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Monday, July 11, 2005

Zen and The Art of Lazy Software Development

Today, very few people appreciate the value of true laziness. Instead, everywhere we are surrounded by it's bastard offspring, sloppiness.

When I was learning Java in an isolated monastery in the mountains of far off Tibet (actually Balzan) my wizened mentor (hi Styx) shared with me the wisdom of the ancients: that while the common hacker is content producing line after line of code, the Zen Masters of coding instead perfect the art of being lazy. Unlike the results of sloppy coders, which produce dysfunctional behemoths, the practitioners of the way of the sloth produce elegant, if unorthodox, applications which work pretty damn well and tend to be nicely reusable.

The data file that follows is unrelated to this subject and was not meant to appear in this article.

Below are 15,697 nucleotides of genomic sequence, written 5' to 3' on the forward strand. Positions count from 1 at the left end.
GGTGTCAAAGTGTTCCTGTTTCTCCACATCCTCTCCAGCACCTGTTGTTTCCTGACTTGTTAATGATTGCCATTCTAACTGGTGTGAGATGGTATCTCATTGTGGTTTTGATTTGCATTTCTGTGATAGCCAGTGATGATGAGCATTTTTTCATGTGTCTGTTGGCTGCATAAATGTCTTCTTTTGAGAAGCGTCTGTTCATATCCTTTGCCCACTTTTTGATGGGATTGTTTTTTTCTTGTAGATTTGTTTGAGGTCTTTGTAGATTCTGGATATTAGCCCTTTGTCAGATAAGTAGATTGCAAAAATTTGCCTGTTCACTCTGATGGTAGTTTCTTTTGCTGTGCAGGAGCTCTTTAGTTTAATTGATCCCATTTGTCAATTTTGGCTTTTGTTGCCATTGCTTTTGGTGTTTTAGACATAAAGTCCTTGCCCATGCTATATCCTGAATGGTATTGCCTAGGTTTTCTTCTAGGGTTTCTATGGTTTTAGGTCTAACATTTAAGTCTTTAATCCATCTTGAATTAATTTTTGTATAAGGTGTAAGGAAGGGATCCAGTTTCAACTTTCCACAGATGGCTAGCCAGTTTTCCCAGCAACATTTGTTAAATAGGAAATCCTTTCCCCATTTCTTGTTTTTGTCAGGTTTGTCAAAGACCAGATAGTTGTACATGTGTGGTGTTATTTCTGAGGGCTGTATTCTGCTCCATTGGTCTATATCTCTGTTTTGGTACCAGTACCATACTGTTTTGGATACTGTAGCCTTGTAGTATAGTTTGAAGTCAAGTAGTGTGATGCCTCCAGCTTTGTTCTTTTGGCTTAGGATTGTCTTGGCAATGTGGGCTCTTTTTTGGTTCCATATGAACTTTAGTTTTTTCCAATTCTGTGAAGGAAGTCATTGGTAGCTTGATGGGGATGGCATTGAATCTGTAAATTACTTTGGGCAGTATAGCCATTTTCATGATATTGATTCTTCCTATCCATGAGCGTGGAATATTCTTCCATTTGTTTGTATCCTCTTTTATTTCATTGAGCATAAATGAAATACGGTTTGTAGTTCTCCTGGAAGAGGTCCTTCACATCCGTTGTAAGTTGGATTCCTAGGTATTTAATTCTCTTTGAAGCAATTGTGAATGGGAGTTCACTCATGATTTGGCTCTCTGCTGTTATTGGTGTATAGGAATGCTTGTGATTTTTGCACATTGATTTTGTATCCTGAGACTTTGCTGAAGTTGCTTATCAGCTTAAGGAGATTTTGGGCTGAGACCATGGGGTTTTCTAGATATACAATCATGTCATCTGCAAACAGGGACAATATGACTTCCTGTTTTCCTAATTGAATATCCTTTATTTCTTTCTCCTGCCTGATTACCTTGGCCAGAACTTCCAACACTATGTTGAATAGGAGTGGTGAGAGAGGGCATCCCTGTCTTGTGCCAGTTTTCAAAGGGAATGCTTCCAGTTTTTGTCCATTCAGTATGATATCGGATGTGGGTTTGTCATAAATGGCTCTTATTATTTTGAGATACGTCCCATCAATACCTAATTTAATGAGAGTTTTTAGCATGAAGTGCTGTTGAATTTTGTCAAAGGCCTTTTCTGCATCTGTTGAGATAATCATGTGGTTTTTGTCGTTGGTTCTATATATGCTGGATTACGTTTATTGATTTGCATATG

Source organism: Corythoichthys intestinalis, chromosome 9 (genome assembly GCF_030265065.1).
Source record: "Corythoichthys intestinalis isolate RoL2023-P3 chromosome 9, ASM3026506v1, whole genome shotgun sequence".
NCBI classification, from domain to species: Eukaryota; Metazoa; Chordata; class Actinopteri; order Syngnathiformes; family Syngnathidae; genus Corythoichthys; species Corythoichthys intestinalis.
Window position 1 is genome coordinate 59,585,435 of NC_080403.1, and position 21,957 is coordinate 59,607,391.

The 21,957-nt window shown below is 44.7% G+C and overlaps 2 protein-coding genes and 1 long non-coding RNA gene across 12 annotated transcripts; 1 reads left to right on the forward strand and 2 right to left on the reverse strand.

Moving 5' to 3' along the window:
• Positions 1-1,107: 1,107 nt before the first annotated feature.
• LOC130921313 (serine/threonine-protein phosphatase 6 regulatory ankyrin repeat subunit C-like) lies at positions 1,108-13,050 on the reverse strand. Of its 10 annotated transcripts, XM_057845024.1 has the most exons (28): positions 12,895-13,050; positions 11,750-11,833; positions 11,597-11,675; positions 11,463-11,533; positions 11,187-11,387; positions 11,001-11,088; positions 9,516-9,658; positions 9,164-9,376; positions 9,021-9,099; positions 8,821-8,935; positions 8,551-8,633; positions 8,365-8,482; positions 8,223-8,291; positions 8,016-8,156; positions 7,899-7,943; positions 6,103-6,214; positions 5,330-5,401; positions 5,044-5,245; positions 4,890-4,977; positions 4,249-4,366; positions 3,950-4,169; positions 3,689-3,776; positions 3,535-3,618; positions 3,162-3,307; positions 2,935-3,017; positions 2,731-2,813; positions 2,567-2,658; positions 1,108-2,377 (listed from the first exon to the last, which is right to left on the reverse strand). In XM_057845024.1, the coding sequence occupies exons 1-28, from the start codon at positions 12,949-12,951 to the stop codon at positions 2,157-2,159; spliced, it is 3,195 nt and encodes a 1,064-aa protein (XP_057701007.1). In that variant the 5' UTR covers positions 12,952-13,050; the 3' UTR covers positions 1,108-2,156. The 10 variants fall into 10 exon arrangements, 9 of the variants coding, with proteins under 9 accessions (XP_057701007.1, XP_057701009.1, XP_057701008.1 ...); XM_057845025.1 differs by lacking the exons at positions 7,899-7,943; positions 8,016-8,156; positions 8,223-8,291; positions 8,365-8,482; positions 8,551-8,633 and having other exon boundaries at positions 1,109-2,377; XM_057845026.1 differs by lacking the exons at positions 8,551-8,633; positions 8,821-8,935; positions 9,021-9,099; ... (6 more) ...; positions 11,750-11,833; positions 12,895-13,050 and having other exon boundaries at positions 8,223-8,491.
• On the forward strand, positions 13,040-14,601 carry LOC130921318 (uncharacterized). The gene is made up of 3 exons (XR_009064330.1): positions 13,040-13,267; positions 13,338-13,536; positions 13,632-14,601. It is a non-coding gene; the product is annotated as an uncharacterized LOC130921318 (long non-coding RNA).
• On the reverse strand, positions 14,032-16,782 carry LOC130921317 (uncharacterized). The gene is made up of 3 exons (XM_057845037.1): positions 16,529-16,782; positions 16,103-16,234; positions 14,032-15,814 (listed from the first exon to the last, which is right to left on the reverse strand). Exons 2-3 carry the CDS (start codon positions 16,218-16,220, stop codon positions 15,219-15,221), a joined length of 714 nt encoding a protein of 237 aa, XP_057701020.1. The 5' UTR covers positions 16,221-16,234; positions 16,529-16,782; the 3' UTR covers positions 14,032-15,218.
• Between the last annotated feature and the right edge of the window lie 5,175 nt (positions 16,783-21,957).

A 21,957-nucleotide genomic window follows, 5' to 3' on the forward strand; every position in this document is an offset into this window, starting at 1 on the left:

The mantra: Do only as much as is needed to get the job done in the simplest way possible.

Less than that, and you get inevitable reworks.
More than that, and you will need more maintenance.

How does one walk the path? OOP helps, but the journey must start in the mind. Learn to think carefully before you start to hack away. Most of the greatest software projects start when one's pantaloons are firmly around the ankles, with nary a PC in sight.


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